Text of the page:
s who had been organized under Colonel Young of Rhode Island, and when later there was brought to him at midnight, in complete disguise, a young Southerner, dark, slender, handsome, soft-voiced, and fascinating in manner—a man who had had a tiff with Mosby, they said, and now wished to be of service to the Union and act in concert with Stanton's earlier emissary, Mr. Lomas of Maryland, Sheridan's suspicions were redoubled. The newcomer gave the name of Renfrew—that under which the Prince of Wales (Baron Renfrew) had visited the States in the summer of 1860—and was an artist in the matter of make — up and disguise. Sheridan kept his own counsel, had the pair shadowed, and speedily found they were sending far more information to the foe than they were bringing to him. They were arrested and ordered to Fort Warren, but in most mysterious fashion they escaped at Baltimore. A few weeks later and Stanton found reason to believe that his friend Lomas was closely allied with the conspirat
st and foremost stood her famous Seventh, the best blood and most honored names prominent in its ranks. The old armory at the foot of Third Avenue could not contain the crowds that gathered. Close at hand mustered the Seventy-first—the American Guard of the ante-bellum days. But a few streets away, with Centre Market as a nucleus, other throngs were cheering about the hall where Michael Corcoran, suspended but the year before because his Irishmen would not parade in honor of the Prince of Wales, was now besieged by fellow countrymen, eager to go with him and his gallant Sixty-ninth. Four blocks further, soon to be led by Cameron, brother to the Pennsylvania Secretary of War, the Highlanders were forming to the skirl of the piper and under the banner of the Seventy-ninth. West of Broadway, Le Gal and DeTrobriand were welcoming the enthusiastic Frenchmen who made up the old red-legged Fifty-fifth, while, less noisily, yet in strong numbers, the Eighth, the Twelfth, and in Brooklyn t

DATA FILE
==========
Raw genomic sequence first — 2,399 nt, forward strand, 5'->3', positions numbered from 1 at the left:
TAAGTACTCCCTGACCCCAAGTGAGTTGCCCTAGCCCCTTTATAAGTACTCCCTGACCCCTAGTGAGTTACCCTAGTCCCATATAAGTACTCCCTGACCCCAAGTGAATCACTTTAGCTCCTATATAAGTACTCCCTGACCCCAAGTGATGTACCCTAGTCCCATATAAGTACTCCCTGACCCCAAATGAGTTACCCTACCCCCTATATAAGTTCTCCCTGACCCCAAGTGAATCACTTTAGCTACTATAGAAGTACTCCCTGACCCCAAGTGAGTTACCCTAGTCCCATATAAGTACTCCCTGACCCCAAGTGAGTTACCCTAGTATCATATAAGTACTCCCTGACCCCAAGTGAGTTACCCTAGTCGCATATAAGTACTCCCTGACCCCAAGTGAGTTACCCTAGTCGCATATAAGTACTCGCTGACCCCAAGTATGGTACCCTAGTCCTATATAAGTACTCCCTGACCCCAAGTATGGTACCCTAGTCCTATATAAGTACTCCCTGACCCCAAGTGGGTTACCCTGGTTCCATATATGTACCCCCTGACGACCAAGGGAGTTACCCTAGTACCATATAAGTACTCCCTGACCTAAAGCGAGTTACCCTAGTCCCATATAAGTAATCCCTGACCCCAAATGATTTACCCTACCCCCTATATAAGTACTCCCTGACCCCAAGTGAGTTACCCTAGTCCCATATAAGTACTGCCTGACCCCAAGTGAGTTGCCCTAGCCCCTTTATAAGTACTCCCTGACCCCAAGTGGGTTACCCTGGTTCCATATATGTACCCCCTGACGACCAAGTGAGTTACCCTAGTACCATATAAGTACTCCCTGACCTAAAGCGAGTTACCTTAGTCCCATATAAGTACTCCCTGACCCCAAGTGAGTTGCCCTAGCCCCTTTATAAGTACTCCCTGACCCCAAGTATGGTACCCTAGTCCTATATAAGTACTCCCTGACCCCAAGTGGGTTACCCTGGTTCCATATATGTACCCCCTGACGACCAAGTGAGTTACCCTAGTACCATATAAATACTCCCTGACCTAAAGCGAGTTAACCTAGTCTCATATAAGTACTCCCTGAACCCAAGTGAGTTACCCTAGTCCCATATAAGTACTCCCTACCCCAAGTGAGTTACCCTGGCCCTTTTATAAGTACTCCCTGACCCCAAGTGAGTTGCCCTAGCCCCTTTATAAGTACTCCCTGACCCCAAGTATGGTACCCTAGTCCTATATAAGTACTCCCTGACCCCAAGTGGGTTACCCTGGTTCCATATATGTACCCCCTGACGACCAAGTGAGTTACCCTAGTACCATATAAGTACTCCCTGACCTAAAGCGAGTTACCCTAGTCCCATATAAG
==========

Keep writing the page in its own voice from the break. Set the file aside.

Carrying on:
Southern Historical Society Papers, Volume 9. (ed. Reverend J. William Jones), State sovereignty-forgotten testimony. (search)
the minds of the members of this Congress was the purpose or even idea of separation from and independence of Great Britain, I copy here a portion of a foot-note on page 900 of Vol. II of American Archives : On Friday, September 16th, the honorable delegates, now met in General Congress, were elegantly entertained by the gentlemen of Philadelphia. * * * * * After dinner the following toasts were drank: 1st. The King. 2d. The Queen. 3d. The Duke of Gloucester. 4th. The Prince of Wales and Royal Family. * * * 10th. May the cloud which hangs over Great Britain and the Colonies burst only on the heads of the present Ministry. * * * 18th. A happy conciliation between Great Britain and her Colonies on a constitutional ground. In an Address to the King, dated October 25th, that Congress (of 1784) commence as follows: Most Gracious Sovereign,--We, your Majesty's most faithful subjects, * * * by this our humble petition, beg leave to lay our grievances before the Thron
se troops with which to vindicate the honor and the flag of their country. Of such men was Jefferson Davis. There is now living one military man of prominent distinction in the public eye of England and the United States—I mean Sir Colin Campbell, now Lord Clyde of Clydesdale. He deserves the distinction he enjoys, for he has redeemed the British flag on the ensanguined, burning plains of India. He has restored the glory of the British name in Asia. I honor him. Scotland, England, Wales, and Ireland are open, for their counties, as well as their countries, and their poets, orators, and statesmen, and their generals, belong to our history as well as theirs. I will never disavow Henry V on the plains of Agincourt; never Oliver Cromwell on the fields of Marston Moor and Naseby; never Sarsfield on the banks of the Boyne. The glories and honors of Sir Campbell are the glories of the British race, and the races of Great Britain and Ireland, from whom we are descended. But wh